A critically endangered Western chimpanzee, which conservationists say is the “world’s rarest chimpanzee”, has been born at a zoo, reports BBC.
World’s rarest chimpanzee
Chester Zoo said the birth was a “small but vital boost” to the global population of the species which was “under huge threat” in the wild. The “baby boy” was in good health and had bonded well with its mother and the rest of the troop, it added. In line with the zoo’s tradition, it will be named after a rock or pop star.
Andrew Lenihan, from Chester Zoo, said: “We’ve previously welcomed Dylan (Bob), Alice (Cooper) and Annie (Lennox) – so watch this space. Mum ZeeZee and her new arrival instantly bonded and she’s doing a great job of cradling him closely and caring for him.”
He said the apes were under huge threat in the wild as a result of hunting for the illegal bush meat trade, diseases spread by humans and extensive habitat loss and forest destruction across West Africa.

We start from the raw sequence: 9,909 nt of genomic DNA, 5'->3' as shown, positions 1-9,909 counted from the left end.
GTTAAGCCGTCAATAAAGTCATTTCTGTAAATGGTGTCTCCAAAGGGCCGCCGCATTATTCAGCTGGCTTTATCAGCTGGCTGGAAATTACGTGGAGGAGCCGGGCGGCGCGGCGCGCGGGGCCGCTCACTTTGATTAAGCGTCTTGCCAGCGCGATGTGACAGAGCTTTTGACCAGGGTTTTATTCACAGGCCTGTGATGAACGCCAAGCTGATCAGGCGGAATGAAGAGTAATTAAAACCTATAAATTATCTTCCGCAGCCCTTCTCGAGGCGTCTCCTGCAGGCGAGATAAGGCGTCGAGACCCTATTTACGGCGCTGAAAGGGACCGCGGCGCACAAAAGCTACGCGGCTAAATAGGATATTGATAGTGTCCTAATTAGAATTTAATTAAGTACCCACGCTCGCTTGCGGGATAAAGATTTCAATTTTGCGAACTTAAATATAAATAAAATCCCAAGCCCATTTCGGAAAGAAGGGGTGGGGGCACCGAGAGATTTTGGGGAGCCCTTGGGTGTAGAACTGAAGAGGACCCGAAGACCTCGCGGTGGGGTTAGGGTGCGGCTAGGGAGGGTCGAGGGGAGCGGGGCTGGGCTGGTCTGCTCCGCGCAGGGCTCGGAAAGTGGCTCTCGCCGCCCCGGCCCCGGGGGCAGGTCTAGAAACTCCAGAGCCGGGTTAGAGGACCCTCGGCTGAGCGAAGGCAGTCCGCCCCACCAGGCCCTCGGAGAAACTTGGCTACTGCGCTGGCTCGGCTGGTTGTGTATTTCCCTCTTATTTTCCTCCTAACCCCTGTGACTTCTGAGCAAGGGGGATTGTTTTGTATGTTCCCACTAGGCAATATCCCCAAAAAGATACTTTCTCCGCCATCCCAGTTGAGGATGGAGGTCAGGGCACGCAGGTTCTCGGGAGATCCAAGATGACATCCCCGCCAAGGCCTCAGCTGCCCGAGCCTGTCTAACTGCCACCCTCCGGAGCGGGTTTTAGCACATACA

The chimpanzee’s arrival was a “small but vital boost to the global population of Western chimpanzees, at a time when it’s most needed for this critically endangered species“, he added.
The zoo said just 18,000 Western chimpanzees remain across Africa and it is the first subspecies of chimpanzee to ever be declared critically endangered by the International Union for the Conservation of Nature (IUCN). Western chimpanzees have become extinct in Benin, Burkina Faso and Togo.
Mike Jordan, animal and plant director at the zoo, said: “In the last 25 years alone the world has lost 80% of its Western chimpanzee population, so the arrival of a healthy baby here at Chester offers us real hope that we can help turn things around for this species.” He added the conservation zoo was “doing everything we possibly can to halt and reverse this“.
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